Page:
|Résumé :||Minimally invasive surgery (MIS) consists in operating through small incisions in which a camera and adapted instruments are inserted. It allows to perform many interventions with reduced trauma for the patient. One of these is the ablation of peripheral pulmonary nodules.
Nevertheless, the means for detecting nodules during MIS are limited. In fact, because of the lack of direct contact, the surgeon cannot palpate the lung to find invisible lesions, as he would do in classical open surgery. As a result, only clearly visible nodules can be treated by MIS presently.
This work aims at designing, building and controlling a teleoperated palpation instrument, in order to extend the possibilities of MIS in the thoracic field. Such an instrument is made of a master device, manipulated by an operator, and a slave device which is in contact with the patient and reproduces the task imposed by the master. Adequate control laws between these two parts allow to restore the operator's haptic sensation. The goal is not to build a marketable prototype, but to establish a proof of concept.
The palpation device has been designed in collaboration with thoracic surgeons on the basis of the study of the medical gesture. The specifications have been deduced through experiments with experiencied surgeons from the Erasmus Hospital and the Charleroi Civil Hospital.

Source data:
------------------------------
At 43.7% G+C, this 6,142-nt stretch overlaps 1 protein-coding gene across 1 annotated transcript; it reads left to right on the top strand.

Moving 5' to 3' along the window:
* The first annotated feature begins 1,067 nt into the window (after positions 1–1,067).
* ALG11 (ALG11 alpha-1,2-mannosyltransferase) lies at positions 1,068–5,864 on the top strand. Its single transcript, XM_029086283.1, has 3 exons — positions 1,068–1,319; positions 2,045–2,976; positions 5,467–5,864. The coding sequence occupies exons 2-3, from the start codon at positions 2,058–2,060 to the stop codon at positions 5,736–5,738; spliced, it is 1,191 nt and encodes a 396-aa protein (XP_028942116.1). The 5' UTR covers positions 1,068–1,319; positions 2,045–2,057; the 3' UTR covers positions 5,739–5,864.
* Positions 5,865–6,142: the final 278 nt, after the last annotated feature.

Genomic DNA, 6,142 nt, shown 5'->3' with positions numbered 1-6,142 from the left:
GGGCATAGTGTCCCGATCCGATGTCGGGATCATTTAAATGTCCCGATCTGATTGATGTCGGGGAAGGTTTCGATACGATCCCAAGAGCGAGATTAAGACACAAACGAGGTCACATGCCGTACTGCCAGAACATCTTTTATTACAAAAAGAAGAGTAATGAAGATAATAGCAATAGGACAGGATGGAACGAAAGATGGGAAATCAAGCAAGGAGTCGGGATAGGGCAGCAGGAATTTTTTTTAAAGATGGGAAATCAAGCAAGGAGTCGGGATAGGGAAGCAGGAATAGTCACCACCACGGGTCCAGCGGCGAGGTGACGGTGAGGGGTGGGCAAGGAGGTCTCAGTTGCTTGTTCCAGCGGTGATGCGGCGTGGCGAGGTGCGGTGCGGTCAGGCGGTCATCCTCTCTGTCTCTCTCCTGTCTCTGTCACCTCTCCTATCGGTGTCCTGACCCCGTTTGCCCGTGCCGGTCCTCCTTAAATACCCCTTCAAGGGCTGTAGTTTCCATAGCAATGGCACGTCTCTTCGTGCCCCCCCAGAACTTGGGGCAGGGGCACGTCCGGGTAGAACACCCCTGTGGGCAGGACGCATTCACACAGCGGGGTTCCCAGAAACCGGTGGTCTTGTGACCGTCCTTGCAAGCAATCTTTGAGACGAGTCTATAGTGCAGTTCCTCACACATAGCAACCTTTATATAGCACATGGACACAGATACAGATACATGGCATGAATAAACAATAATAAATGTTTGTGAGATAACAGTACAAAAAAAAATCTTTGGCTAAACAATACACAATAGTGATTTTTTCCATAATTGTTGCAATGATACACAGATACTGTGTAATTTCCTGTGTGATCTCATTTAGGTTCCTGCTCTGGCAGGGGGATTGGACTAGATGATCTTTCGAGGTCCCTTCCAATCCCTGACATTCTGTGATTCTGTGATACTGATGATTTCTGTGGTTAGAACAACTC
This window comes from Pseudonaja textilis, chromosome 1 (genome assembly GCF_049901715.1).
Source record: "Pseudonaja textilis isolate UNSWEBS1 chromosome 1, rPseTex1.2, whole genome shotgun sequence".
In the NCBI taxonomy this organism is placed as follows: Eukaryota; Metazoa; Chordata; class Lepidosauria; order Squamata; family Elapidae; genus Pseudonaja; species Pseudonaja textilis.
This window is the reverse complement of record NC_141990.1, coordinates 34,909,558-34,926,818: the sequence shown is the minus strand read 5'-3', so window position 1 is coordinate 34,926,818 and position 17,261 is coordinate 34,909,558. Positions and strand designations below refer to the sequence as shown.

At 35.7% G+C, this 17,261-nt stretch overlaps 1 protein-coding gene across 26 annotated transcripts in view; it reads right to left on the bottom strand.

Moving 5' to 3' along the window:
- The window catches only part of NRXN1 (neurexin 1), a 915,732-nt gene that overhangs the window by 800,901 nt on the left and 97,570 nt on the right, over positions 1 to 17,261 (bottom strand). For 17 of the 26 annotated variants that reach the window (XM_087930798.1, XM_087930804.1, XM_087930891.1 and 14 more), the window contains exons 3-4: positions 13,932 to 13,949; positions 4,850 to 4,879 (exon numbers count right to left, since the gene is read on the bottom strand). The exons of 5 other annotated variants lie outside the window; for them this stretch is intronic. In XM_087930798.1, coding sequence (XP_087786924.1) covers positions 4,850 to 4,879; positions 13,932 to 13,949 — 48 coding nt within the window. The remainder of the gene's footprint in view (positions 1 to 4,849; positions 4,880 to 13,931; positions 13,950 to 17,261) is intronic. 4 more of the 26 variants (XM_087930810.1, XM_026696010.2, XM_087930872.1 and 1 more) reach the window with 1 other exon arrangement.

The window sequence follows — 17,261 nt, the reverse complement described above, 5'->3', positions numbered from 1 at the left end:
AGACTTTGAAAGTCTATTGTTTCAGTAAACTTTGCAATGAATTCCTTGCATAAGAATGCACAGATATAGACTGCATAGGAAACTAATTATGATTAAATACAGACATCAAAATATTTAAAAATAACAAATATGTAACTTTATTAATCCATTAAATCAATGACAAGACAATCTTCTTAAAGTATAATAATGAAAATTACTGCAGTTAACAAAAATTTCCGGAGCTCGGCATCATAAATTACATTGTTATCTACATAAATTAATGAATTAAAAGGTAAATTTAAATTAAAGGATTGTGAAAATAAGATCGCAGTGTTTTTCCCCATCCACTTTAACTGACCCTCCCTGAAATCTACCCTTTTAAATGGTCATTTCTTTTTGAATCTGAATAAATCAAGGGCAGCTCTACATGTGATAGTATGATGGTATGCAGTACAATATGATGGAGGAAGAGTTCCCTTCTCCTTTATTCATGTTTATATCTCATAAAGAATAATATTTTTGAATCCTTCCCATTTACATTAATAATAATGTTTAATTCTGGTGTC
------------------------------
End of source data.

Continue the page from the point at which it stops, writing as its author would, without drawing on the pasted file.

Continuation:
A pantograph has been built to be used as the master of the palpation tool. The slave is made of a 2 degrees of freedom (dof) clamp, which can be actuated in compression and shear. The compression corresponds to vertical moves of the pantograph, and the shear to horizontal ones. Force sensors have been designed within this project to measure the efforts along these directions, both at the master and the slave side, in order to implement advanced force-feedback control laws and for validation purposes.
Teleoperation control laws providing a suitable kinesthetic force feedback for lung palpation have been designed and validated through simulations. These simulations have been realized using a realistic model of lung, validated by experienced surgeons. Among the implemented control schemes, the 3-Channel scheme, including a local force control loop at the master side, is the most efficient for lung palpation. Moreover, the increased efficiency of a 2 dof device with respect to a 1 dof tool has been confirmed. Indeed, a characteristic force profile due to the motion in 2 directions appeared in the compression force tracking, making the lesion easier to locate.